Mary Jane Hurley Brant

Mary Jane Hurley Brant is a Grief Therapist with a specialty in loss of a child. She is certified as a Group Psychotherapist and a Certified Leader of the Simple Abundance Principles and Peace and Plenty Workshops. For 33 years she has worked as a Human Relations Counselor concentrating in Jungian studies and depth psychology.

Psychotherapy is a sacred and important time and Mary Jane Hurley Brant feels privileged to guide couples and clients in the process. The therapeutic alliance she establishes with others helps validate their personal experience and manage the life they have been given or to make changes where they can. She has a sub-specialty in working with individuals who suffer with Multiple Sclerosis.

Mary Jane Hurley Brant's counseling is spiritually driven and clinically sound. She is also an artist and a writer who believes we are all fellow travelers on a journey to discover our gifts and passions and to use them creatively, productively and meaningfully.

In October, 2008, Mary Jane Hurley Brant was published by Simple Abundance Press, Sarah Ban Breathnach, Publisher. The book is called When Every Day Matters: A Mother’s Memoir on Love, Loss and Life. Sarah believes the book's message of hope and authenticity will make it the classic book on grief and hope after loss. In January, 2009, foreign rights were contracted with St. Pauls and Better Yourself Books in Mumbai, India, English version. The book’s distribution is in India, Sri Lanka, The Philippines, Malaysia and Africa.

Grief Poems by Mary Jane Hurley Brant No Comments

My grief’s a whirling ceiling fan It whips me about again and again. chop chop whoosh whoosh My soul a tortured tear-stained book. This splintered old boat on an angry sea It rocks; it shouts you’ll never sink me. slosh slosh splash splash My soul a prayerful history. A blossoming limb torn from our family tree…

Change Can Be Life-Giving No Comments

In my younger days I thought I could control change. I learned, and not quickly I would add, that no one can control or stop change anymore than one can hold back the tides or halt the autumn leaves transforming from green to gold. This brings me to today’s topic of change and how to understand it, accept its daily invitation and be grateful for the life-giving aspects of it. First, change is inevitable. Think of those individuals you know who, despite painful adversity, have been able to go on even after their world…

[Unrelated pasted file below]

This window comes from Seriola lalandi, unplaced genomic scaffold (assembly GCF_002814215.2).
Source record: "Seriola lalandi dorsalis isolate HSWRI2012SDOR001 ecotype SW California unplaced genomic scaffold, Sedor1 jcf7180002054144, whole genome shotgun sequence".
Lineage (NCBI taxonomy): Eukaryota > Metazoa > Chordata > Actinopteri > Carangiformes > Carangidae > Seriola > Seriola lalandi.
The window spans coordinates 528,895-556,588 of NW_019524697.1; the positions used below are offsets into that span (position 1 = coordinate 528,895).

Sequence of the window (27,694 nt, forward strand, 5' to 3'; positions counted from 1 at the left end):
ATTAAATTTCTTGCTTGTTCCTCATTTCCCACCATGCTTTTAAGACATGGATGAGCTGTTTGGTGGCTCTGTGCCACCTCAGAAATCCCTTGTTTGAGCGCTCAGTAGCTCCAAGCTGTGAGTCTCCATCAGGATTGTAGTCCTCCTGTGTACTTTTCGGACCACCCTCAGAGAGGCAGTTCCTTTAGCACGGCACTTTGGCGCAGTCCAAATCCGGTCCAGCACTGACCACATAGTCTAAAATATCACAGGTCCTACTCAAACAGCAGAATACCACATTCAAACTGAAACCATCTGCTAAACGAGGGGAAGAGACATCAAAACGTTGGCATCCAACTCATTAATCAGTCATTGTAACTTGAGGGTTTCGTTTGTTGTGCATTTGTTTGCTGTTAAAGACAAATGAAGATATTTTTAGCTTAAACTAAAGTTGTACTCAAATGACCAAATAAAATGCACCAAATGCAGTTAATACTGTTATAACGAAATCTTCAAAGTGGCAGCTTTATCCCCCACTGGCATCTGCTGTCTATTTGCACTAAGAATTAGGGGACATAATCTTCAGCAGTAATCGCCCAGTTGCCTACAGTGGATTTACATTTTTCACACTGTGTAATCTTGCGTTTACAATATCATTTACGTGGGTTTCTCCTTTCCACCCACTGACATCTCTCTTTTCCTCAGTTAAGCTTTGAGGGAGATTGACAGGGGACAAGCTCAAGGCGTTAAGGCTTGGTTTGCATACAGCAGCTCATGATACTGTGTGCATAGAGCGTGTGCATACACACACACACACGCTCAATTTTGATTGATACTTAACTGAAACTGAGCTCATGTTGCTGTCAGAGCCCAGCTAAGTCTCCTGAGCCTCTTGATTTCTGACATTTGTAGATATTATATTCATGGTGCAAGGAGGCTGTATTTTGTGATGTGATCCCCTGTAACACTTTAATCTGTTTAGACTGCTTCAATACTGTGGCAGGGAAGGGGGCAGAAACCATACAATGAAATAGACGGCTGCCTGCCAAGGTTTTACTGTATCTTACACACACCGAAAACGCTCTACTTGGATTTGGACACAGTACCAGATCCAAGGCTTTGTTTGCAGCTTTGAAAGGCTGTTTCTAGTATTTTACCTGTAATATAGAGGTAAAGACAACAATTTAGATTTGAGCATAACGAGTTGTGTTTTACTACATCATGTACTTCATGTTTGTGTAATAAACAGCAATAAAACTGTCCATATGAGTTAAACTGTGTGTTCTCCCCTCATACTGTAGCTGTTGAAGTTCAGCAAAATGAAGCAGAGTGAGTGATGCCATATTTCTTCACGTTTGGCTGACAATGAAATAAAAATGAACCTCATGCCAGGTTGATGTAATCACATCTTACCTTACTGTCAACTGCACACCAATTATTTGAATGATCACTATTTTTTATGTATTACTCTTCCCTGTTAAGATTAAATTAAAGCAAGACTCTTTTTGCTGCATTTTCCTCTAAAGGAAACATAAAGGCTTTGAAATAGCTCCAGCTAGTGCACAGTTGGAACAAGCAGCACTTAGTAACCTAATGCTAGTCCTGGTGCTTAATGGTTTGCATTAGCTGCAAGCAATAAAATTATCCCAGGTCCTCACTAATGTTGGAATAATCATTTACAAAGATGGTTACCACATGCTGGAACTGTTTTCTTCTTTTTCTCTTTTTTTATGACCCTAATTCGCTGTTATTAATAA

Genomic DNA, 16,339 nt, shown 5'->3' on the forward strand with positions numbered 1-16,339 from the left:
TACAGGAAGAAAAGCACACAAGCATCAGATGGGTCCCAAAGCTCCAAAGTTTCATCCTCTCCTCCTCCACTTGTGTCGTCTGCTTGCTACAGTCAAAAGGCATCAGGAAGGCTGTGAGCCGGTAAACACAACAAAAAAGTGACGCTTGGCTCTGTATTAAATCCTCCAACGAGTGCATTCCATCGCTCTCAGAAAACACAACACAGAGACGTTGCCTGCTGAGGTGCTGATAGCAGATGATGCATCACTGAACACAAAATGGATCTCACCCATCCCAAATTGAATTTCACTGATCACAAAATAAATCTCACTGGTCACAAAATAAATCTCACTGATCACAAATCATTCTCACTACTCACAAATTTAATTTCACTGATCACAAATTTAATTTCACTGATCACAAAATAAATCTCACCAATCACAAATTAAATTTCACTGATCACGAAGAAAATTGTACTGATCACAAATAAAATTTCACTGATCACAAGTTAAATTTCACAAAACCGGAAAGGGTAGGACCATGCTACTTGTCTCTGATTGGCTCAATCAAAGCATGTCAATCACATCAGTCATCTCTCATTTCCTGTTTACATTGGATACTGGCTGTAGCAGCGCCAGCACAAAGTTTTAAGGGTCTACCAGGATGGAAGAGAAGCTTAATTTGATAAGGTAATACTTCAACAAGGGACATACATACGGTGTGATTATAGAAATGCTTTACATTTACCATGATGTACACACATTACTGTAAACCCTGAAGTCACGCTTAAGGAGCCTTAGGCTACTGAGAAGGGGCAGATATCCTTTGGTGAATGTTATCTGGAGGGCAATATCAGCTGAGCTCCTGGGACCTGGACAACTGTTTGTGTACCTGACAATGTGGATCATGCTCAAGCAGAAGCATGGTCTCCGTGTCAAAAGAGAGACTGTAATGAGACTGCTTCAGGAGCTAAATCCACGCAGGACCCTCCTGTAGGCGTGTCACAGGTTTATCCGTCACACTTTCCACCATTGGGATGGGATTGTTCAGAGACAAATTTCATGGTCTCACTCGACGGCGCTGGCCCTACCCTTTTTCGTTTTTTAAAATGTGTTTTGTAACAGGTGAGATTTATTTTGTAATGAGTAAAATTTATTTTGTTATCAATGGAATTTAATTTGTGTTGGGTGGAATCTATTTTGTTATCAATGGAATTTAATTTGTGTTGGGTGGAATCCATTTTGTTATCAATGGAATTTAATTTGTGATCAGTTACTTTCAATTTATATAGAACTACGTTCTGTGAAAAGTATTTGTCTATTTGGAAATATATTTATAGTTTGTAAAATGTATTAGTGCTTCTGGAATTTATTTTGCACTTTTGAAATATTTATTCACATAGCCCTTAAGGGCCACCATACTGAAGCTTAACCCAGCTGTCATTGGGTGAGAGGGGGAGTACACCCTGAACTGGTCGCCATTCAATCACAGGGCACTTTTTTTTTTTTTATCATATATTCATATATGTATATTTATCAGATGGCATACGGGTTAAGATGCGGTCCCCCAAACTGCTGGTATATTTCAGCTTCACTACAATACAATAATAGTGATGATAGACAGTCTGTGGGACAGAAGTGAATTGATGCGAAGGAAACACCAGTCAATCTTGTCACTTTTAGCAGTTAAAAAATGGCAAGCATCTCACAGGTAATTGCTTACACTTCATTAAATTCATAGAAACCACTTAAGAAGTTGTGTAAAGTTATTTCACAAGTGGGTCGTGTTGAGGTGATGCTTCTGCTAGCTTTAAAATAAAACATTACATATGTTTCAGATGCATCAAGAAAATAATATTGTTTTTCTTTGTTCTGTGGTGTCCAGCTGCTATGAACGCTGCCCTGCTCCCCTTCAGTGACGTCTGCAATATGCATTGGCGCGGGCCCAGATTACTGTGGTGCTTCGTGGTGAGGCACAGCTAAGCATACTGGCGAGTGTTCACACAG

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Grief Has its Own Timetable No Comments

After the death of someone we love our grief experience and overall healing has everything to do with our relationship to the deceased, the intensity and depth of the love we felt for them and our degree of faith in a hereafter. In the immediate aftermath of a person’s death, it’s hard to breathe and everything hurts. We feel shattered, bewildered and frightened. Sometimes, however, grief shows us its own timetable and can be delayed or complicated. I experienced a long delay in time sequence when my father died. I was thirteen years old; it was the springtime of my life…

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How to Comfort a Friend Who is Grieving No Comments

No one wants to watch a friend suffering with grief, that natural emotional response to loss. It’s a painful emotion to observe in anyone but even more so when it’s our friend. No one wants to see a friend who is sad. It’s instinctual to want to ease their pain and sorrow and offer them comfort. Sometimes, because we cannot change the fact that someone has died, we feel inadequate; we feel we can’t be helpful. While it’s true we cannot bring back the deceased person to our grieving friend…

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Happy Mother’s Day to Every “Good-Enough Mother” No Comments

For many of us, Mother’s Day stirs something deeply loving. For others, ambivalent feelings abide. You see, after thirty-three years in the counseling field and drying the tears off many faces, I can accurately say that not every woman feels she had, was or is the “good-enough mother.” So, exactly what is the “good-enough mother”? English pediatrician, Donald Winnicott, M.D. – an influential object-relations psychoanalyst – believed this type of mother was a different kind of mom because she didn’t hold perfectionism as her model…

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What it Means to Grieve a Loss No Comments

When you open yourself up to love, you open yourself up to loss. When you suffer a loss, you will experience the painful emotion we call grief. It’s a natural response to loss. Yet, to the person going through this afflictive emotion, the experience feels overwhelming. I would like to help you understand that going through it means it is a process not an event and, depending on the personal connection you have to the loss, it is very individual. And yet, the grieving process itself is universal: we feel sad when we experience loss. Because we will all suffer loss as part our life’s journey…

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